AWS Lake Formation, a service to build, secure, and manage data lakes on AWS, is now generally available in US East (N. Virginia), US East (Ohio), US West (Oregon), Europe (Ireland), and Asia Pacific (Tokyo).
Lake Formation was introduced at last year’s AWS re:Invent conference as a way of ingesting and processing data, preparing it for analysis and machine learning. The product is built on the capabilities the extract, transform, and load service AWS Glue offers, which classifies data and stores central information such as schemes and metadata in a central catalog. It also assists in getting rid of data duplicates and converting data into a suitable format.
To get going, customers can use the Lake Formation console to define the data sources to be used for their data lake. This can be sped up by choosing one of the blueprints the service provides to automatically load data from the most common databases and log providers. Once this is set up, users can decide on data access and security policies that should be applied. Those will then make sure data is only available to those allowed to look at it and properly encrypted where needed.
The data lake can be accessed through some of AWS’ analytics and machine learning offerings for further processing. Insight into which jobs or operations are running at any given time is available through the Lake Formation console.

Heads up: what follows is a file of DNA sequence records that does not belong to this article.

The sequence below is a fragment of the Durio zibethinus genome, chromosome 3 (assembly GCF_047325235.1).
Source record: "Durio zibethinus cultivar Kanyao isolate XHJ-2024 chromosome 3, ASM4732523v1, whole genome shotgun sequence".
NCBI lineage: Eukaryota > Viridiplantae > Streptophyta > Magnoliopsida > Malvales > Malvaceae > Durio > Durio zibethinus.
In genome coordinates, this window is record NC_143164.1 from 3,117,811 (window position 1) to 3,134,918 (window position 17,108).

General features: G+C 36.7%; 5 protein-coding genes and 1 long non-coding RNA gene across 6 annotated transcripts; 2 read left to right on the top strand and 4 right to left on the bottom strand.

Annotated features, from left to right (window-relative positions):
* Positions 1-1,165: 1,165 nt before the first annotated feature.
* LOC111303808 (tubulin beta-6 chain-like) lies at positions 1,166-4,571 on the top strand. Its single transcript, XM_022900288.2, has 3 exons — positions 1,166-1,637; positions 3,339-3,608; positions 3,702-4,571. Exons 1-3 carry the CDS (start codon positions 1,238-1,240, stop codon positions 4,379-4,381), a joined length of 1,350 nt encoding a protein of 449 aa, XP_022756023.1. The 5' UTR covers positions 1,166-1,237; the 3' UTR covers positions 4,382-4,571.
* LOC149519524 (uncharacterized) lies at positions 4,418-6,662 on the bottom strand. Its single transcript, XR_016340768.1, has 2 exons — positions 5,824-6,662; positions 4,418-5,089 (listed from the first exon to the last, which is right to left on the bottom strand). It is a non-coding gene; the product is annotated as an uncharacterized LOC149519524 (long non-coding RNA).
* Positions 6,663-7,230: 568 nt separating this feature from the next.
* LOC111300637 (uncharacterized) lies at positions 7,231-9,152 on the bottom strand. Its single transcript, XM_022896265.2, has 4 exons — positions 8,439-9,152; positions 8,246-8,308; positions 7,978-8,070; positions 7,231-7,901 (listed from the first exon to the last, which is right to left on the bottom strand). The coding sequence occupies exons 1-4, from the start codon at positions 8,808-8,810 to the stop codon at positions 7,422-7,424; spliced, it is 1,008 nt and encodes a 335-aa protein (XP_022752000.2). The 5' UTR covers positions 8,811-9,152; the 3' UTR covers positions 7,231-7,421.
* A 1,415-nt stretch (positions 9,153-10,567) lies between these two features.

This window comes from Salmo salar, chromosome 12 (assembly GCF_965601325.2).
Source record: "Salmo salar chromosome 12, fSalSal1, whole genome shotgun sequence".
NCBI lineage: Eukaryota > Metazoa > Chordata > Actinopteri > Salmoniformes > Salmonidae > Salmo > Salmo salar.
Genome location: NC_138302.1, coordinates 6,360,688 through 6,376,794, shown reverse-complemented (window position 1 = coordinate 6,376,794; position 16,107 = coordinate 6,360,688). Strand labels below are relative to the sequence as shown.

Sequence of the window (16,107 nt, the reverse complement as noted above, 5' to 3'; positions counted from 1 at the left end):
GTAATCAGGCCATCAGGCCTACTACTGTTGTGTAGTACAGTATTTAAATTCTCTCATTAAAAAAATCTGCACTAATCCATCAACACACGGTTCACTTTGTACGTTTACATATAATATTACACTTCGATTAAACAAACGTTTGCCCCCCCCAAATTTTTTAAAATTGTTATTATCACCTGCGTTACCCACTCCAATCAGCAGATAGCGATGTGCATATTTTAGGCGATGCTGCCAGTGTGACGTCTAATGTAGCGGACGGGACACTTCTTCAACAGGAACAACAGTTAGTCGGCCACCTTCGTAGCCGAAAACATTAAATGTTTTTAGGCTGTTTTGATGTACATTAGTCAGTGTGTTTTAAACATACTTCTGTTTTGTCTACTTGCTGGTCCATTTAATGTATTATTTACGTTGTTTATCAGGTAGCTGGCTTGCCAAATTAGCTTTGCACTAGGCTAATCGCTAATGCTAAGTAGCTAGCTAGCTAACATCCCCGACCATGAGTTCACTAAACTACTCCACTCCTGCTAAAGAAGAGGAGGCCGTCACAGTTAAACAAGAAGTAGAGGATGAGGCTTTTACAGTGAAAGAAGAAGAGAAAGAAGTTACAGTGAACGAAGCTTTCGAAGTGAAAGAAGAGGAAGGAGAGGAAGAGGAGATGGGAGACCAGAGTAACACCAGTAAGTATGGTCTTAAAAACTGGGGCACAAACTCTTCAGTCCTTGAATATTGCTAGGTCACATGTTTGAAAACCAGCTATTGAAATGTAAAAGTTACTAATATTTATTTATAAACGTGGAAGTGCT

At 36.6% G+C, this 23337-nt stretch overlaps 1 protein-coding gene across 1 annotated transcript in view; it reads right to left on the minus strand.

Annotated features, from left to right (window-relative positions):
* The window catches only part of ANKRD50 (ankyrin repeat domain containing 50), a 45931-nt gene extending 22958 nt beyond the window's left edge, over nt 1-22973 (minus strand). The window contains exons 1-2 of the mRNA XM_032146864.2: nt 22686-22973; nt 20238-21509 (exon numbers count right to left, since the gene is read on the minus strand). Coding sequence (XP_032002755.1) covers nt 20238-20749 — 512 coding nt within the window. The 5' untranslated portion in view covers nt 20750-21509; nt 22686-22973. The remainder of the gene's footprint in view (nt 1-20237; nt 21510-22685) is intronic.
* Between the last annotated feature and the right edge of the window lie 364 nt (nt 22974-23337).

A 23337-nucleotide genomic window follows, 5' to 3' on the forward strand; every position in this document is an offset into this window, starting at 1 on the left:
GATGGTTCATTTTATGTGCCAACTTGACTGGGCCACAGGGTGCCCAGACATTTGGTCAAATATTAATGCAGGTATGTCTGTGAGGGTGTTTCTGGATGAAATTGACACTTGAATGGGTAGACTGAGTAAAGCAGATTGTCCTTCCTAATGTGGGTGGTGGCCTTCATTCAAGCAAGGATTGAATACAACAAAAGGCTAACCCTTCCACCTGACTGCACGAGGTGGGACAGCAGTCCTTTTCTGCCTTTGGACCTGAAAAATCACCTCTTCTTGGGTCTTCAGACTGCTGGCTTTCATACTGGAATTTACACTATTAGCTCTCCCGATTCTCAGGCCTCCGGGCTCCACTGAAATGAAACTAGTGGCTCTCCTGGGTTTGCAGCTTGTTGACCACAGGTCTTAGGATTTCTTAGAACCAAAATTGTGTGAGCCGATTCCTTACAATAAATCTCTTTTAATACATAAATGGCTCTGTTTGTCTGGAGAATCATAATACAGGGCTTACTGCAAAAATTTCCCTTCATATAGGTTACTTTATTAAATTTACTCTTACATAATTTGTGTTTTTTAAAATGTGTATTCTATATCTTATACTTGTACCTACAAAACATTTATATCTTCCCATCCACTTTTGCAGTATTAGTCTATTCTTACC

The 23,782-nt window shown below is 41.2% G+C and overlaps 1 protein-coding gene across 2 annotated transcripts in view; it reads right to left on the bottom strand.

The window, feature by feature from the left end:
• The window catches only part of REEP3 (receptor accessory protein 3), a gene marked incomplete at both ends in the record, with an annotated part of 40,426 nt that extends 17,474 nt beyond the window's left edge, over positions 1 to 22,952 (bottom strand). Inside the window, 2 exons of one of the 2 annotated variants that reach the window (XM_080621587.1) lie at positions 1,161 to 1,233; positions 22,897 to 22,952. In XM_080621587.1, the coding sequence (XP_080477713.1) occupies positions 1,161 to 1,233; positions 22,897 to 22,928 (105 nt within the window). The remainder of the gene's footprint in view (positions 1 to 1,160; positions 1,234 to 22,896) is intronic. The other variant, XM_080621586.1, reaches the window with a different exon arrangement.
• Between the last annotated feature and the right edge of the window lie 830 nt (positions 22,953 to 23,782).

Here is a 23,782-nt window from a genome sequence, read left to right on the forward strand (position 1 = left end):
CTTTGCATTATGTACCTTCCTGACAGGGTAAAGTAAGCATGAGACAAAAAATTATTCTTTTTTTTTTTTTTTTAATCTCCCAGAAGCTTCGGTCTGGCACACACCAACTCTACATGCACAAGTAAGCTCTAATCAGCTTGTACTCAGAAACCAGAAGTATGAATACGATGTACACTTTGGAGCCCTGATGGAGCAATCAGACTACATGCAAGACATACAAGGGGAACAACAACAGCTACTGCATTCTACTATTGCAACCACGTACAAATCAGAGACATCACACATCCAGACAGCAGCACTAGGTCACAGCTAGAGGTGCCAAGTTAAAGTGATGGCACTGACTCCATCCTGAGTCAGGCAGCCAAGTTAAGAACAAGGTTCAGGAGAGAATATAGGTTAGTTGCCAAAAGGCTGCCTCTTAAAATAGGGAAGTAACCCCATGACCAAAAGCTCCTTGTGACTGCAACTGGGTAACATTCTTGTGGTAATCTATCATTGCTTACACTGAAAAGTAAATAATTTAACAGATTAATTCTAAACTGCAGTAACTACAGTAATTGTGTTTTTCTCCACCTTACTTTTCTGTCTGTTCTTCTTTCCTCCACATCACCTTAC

The announcement was put out on the same day as AWS introduced a preview of its new Tools for PowerShell. Since its first release, the number of cmdlets the toolkit spans has gone up to almost 6000 across around 160 services, which naturally meant a significant increase in the time needed to import the module.
In the refactored version, each AWS service has its own PowerShell module, so that users are free to install only the ones they actually need, reducing startup time and getting rid of the need to explicitly import preview modules before use. The team behind the toolkit took the chance to remove some obsolete cmdlets and add markings for mandatory parameters, which seems to have gotten a lot of requests. More details can be found in a blog post.